In a significant moment for the NHL, Seattle Kraken’s assistant athletic trainer, Justin Rogers, bravely shared his journey of self-acceptance and coming out as a gay man.
In a heartfelt letter titled “A Letter To My Younger Self,” he opened up about the challenges and growth he experienced along the way.
For Assistant Athletic Trainer Justin Rogers, the path to understanding his identity as a gay man working in sports took time.
— Seattle Kraken (@SeattleKraken) November 3, 2023
Rogers, in his letter, encourages his younger self to be patient and understanding, as he gradually unravels the complexities of his identity.
He touches on the initial feelings of confusion and isolation, which many individuals in similar situations can relate to.
One pivotal moment was in 2014 when Rogers gathered the courage to come out to his family by handing them index cards on Christmas Day. It took nine months before he shared his sexuality with his two best friends.
Eight years down the later, Justin Rogers found the support of Kraken’s general manager, Ron Francis, who embraced his decision to go public with his story. Rogers had nothing but praise for Francis, highlighting his unwavering support.
Justin Rogers added how Seattle has helped him, “There will be athletes drafted in Seattle’s expansion draft who will do all sorts of research about their new city. One will tell you and everyone around them they learned Seattle has one of the biggest LGBTQ+ communities. Another Kraken player will tell you about music he heard from a queer artist at a drag brunch with his girlfriend while on All-Star break. Now you will have a locker room with players and staff that know your sexuality and support you”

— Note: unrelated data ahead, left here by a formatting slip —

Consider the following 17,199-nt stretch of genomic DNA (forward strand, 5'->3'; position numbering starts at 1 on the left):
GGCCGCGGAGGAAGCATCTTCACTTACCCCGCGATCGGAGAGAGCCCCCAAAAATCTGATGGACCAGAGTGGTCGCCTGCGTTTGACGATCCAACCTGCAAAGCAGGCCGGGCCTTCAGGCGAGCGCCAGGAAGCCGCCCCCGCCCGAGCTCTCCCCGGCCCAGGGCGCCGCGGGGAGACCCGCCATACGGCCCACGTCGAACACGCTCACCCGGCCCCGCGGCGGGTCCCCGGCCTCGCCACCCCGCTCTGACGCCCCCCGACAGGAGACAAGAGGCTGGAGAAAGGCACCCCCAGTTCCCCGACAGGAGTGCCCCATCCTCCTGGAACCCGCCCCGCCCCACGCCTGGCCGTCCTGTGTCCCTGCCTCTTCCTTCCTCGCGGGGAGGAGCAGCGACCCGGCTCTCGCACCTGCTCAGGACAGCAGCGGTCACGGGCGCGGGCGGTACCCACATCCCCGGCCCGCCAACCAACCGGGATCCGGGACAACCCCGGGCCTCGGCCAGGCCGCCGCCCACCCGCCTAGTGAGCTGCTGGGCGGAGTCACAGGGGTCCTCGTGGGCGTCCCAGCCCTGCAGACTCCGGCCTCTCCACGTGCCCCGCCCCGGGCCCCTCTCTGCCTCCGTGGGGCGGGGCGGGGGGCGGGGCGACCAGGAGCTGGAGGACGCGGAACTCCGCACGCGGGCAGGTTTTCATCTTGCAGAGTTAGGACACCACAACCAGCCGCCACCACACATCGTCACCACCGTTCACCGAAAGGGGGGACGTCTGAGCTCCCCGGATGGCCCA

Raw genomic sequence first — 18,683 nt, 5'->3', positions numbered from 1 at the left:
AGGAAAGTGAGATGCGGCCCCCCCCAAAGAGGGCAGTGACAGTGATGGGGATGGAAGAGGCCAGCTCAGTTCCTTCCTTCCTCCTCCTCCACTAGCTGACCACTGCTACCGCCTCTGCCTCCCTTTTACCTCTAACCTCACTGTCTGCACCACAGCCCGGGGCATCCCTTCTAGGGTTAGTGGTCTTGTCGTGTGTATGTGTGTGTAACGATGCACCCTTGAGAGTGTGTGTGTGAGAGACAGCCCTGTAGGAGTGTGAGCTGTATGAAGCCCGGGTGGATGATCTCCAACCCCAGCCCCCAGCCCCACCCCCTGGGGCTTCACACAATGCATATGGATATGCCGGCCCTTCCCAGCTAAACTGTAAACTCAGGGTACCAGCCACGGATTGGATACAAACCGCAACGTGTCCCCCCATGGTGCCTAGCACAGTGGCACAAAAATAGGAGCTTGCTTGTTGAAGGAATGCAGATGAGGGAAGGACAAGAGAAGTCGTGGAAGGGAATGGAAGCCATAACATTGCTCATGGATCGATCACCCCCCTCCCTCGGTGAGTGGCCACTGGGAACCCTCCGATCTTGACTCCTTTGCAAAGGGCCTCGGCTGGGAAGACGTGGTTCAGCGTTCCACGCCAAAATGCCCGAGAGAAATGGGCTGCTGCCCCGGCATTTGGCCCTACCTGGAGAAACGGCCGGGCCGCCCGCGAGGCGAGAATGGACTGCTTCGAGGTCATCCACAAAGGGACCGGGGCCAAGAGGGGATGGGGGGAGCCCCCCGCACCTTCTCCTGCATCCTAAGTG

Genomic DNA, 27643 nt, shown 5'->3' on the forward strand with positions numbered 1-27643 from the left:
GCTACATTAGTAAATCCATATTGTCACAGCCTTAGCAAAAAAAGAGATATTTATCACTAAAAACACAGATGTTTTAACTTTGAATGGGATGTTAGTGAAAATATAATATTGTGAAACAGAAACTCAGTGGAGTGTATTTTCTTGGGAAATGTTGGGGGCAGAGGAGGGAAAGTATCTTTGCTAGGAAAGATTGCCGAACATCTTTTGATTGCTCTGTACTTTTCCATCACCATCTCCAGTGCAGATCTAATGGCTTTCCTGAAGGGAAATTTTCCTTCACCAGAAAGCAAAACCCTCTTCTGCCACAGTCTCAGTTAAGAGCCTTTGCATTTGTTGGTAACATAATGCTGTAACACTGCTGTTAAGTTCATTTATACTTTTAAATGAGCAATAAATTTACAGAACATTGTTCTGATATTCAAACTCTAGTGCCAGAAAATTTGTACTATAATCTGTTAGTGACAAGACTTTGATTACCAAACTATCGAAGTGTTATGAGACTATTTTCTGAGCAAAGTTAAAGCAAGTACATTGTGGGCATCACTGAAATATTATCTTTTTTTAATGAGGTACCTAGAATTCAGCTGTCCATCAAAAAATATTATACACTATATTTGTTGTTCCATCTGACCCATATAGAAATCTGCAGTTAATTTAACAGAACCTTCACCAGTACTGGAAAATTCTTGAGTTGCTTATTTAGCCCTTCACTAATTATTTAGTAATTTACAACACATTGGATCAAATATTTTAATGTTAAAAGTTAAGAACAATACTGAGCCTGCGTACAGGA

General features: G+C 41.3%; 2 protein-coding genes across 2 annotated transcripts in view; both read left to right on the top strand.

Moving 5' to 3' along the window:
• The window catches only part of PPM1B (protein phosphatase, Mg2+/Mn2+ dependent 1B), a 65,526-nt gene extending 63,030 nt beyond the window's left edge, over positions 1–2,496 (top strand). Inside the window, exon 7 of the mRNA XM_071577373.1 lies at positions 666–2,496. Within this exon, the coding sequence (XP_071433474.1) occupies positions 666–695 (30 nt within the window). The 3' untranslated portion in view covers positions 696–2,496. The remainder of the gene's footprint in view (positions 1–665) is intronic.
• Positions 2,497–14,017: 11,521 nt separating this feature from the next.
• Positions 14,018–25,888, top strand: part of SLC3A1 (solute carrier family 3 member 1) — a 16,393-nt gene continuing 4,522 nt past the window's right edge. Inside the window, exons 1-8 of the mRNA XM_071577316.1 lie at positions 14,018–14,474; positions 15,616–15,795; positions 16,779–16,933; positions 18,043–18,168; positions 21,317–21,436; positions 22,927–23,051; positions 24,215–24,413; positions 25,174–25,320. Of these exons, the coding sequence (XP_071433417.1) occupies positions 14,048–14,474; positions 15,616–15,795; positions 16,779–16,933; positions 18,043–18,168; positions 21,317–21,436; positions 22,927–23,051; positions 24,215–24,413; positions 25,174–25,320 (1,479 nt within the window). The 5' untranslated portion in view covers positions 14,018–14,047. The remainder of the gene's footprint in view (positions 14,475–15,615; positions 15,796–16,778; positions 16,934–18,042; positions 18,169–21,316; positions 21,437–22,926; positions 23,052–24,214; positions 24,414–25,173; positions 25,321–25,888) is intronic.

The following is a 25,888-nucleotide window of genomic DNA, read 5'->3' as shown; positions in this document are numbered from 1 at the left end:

His announcement is particularly noteworthy given the NHL’s previous criticisms regarding inclusivity, such as banning the wearing of specialty warm-up jerseys and initially prohibiting colored tape.
However, the Kraken have taken a different path, celebrating diversity and representation. They made history by having an all-Black broadcasting duo. They also partnered with the Muckleshoot Indian Tribe for their jersey patch, a first for an Indigenous tribe in the NHL.
Despite the league’s challenges, the Kraken remain committed to supporting the LGBTQIA+ community. The Kraken plans to host Pride Night and auction off Pride jerseys for charity during the season.
Rogers’ decision to come out as a gay support staff member is a powerful step forward in promoting inclusivity and acceptance in the world of professional hockey.